Welcome to STAR-Uganda! Find all the information about the USAID (Sustainable Tourism in the Albertine Rift) Program. Learn about Uganda’s Albertine Rift, great places to see, things to do, sustainable tourism development, conservation and more.
About the USAID STAR UGANDA programme
The USAID-STAR (Sustainable Tourism in the Albertine Rift) Program is supported by USAID-Uganda and implemented by the United States Forest Service in partnership with Solimar International. This program seeks to reduce threats to biodiversity by addressing constraints in the tourism sector, reducing limitations for local entrepreneurs in developing tourism businesses, enhancing marketing efforts, and improving linkages between local, national, and global value chains.
Uganda’s economy today relies primarily on commodities produced through small-scale agriculture. Coffee, tea, cotton, and grains top the list of traditional exports, with tourism serving as the largest non-traditional export. In the 1960s, Uganda was the main tourist destination in eastern Africa and tourism was one of the country’s most important economic sectors. However, during the 1970s and 80s, natural resources were depleted, trained personnel left the country, tourism infrastructure was destroyed, wildlife was poached, and Uganda’s image as a tourist destination was severely damaged. With political instability and civil unrest now in the past, Uganda is enjoying strong economic growth and making progress toward redevelopment of its national park infrastructure and recovery of its animal populations.
The overall objective of the USAID-STAR program is to strengthen sustainable tourism in support of biodiversity conservation in the Albertine Rift region of Uganda. Much of Uganda’s existing tourism industry revolves around the national parks, which account for 13% of the country’s total surface area. STAR will focus efforts on helping Uganda realize its competitive tourism potential in the Southern Albertine Rift (including Bwindi Impenetrable Forest and Mgahinga National Park) and the Northern Albertine Rift (including Rwenzori Mountains National Park, Queen Elizabeth National Park, Budongo Forest, and Murchison Falls National Park). The overall objectives of the program are to:
1) Increase the direct participation by communities in tourism and increase incomes derived by communities from tourism activities and small enterprises;
2) Increase and generate funding support for conservation activities and education and awareness campaigns focused on the value of biodiversity assets;
3) Create alternative livelihoods away from natural resource depleting activities, including illegal activities in protected areas bordering targeted communities; and
4) Increase the number of partnerships formed in support of conservation and sustainable tourism policies and support implementation of those policies.
Uganda has a wide range of tourism assets with significant potential to contribute much more to economic growth, employment and poverty reduction in the country. This richness is reflected in the highest concentration of primates in the world (including rare mountain gorillas), an ever-burgeoning bird list of over one thousand species, a special combination of natural and cultural assets, and an extraordinary variety of landscapes from arid savannas to lakes, tropical forests and high mountains. This wealth of biodiversity competes with other interests, issues, and needs—requiring a system-wide approach to ensure stakeholders work together to understand common interests and work collaboratively towards common goals. Utilizing this approach will promote growth within the tourism sector while protecting the natural resources upon which the destination and its communities depend.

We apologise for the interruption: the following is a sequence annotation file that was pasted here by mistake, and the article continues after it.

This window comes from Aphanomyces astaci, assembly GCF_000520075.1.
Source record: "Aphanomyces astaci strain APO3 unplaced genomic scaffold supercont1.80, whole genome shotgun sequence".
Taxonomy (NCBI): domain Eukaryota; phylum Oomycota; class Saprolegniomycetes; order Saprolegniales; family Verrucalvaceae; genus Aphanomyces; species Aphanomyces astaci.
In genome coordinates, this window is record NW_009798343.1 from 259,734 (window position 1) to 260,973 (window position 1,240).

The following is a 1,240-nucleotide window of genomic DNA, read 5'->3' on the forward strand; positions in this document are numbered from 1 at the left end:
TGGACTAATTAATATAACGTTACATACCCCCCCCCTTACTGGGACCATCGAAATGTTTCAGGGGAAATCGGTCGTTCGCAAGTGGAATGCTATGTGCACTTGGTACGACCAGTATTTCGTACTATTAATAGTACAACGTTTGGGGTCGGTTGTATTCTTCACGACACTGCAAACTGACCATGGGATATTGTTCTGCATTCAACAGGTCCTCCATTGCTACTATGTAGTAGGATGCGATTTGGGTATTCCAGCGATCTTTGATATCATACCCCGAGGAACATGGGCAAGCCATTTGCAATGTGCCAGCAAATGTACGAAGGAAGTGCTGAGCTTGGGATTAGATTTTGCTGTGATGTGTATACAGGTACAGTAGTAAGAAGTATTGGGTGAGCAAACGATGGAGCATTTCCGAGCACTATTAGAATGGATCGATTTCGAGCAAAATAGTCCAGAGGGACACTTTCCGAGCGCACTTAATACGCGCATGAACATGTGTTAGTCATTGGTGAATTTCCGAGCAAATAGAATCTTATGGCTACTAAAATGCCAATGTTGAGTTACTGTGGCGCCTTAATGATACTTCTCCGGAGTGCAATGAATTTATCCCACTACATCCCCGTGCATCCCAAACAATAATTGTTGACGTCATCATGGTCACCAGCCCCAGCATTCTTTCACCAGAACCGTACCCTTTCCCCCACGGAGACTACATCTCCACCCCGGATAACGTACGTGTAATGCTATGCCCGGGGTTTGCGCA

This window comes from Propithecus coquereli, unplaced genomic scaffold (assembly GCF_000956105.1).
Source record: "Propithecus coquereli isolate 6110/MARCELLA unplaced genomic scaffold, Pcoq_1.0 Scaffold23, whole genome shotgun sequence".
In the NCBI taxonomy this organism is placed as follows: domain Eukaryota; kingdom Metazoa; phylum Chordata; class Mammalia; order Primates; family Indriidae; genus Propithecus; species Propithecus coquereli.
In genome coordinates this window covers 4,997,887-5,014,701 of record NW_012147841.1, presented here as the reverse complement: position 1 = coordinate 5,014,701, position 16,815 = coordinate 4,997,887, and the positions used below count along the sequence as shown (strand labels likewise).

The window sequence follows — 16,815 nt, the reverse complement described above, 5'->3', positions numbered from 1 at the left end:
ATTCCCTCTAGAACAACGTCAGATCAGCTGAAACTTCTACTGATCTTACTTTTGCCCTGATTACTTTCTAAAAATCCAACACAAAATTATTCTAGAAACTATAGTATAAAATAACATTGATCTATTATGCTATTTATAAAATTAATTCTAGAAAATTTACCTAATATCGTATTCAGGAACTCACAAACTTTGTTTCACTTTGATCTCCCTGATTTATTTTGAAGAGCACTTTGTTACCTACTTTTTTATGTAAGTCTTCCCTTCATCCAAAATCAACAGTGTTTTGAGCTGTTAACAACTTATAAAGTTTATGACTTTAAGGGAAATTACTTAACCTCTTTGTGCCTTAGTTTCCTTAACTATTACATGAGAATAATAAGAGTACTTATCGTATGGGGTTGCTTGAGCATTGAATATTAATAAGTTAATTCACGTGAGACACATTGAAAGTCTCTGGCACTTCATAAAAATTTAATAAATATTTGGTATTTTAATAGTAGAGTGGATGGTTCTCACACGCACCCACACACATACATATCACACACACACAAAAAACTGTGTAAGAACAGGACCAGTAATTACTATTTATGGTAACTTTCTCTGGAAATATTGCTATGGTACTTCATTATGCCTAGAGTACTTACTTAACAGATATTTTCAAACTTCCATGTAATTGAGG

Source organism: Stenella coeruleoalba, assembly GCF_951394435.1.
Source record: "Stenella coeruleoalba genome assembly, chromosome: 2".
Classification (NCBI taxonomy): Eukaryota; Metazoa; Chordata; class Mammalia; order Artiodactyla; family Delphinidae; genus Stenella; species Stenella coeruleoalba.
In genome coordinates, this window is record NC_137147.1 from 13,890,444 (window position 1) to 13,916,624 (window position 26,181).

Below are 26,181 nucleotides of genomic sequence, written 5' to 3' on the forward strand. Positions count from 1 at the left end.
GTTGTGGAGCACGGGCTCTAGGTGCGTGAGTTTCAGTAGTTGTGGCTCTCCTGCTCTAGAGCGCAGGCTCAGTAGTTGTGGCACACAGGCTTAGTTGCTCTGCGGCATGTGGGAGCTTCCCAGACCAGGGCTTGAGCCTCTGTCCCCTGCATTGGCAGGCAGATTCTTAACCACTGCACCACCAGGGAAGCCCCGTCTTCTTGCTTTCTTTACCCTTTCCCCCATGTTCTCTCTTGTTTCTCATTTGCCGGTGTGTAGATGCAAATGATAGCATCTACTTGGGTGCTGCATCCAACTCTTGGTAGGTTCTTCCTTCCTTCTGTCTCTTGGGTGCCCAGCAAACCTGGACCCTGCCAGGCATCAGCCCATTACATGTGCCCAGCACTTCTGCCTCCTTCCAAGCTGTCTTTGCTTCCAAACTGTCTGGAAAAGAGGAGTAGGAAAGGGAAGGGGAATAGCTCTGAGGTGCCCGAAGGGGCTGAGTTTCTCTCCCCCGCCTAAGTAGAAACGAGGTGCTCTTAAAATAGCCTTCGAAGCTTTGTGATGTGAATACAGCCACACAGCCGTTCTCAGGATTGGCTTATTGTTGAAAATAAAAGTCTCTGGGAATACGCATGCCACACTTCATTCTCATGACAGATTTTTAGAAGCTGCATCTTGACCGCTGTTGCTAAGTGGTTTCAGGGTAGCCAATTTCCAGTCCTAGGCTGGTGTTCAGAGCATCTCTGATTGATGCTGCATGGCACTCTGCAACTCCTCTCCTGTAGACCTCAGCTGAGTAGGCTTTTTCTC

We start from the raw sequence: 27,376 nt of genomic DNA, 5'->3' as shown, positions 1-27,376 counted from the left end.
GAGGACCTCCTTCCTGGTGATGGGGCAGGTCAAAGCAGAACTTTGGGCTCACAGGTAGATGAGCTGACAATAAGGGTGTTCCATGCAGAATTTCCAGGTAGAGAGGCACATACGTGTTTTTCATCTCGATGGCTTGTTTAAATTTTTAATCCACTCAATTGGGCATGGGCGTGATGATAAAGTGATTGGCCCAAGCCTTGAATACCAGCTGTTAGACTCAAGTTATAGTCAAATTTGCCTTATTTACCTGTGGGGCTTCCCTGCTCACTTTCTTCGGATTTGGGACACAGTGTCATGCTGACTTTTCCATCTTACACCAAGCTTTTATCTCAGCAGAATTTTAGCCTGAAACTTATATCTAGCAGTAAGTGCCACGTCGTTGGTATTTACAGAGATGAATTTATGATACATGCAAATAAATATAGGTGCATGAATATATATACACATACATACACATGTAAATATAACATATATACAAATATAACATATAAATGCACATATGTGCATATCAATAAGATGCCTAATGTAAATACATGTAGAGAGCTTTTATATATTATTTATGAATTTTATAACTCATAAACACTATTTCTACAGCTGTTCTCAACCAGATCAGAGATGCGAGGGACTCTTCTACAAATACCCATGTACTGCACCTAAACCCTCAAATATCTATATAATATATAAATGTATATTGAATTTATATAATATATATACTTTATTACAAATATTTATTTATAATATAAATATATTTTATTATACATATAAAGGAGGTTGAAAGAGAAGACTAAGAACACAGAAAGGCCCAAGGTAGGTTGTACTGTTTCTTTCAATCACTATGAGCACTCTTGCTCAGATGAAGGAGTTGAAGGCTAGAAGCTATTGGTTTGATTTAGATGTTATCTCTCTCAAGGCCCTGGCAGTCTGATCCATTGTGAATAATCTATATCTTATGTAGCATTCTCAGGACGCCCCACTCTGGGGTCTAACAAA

STAR intends to improve the competitiveness of Uganda’s tourism industry at the park level as well as the regional and national level through three broad thematic areas of focus:
1) Increase community revenues through tourism, including tourism product development and packaging, community tourism training, creating market linkages and direct marketing;
2) Increase funding for conservation activities through marketing, PR, fundraising, travel philanthropy and corporate social responsibility programs, better marketing and branding of the National Parks themselves, and investments in tourism facilities, products and services that generate conservation benefits; and
3) Increase partnership and communication in support of conservation and tourism by building partnerships with and between tourism stakeholder groups (such as the oil industry and tourism), working with partners on conservation and tourism sensitization programs, and engaging the media in support of tourism awareness.
Increased revenues derived from tourism within the parks;
Tourism policy contraints addressed in collaboration with the Government of Uganda and key sector members;
Increased funding for conservation activities;
Increased collaboration of front-line communities with park management; and
Reduced illegal human activities within the parks.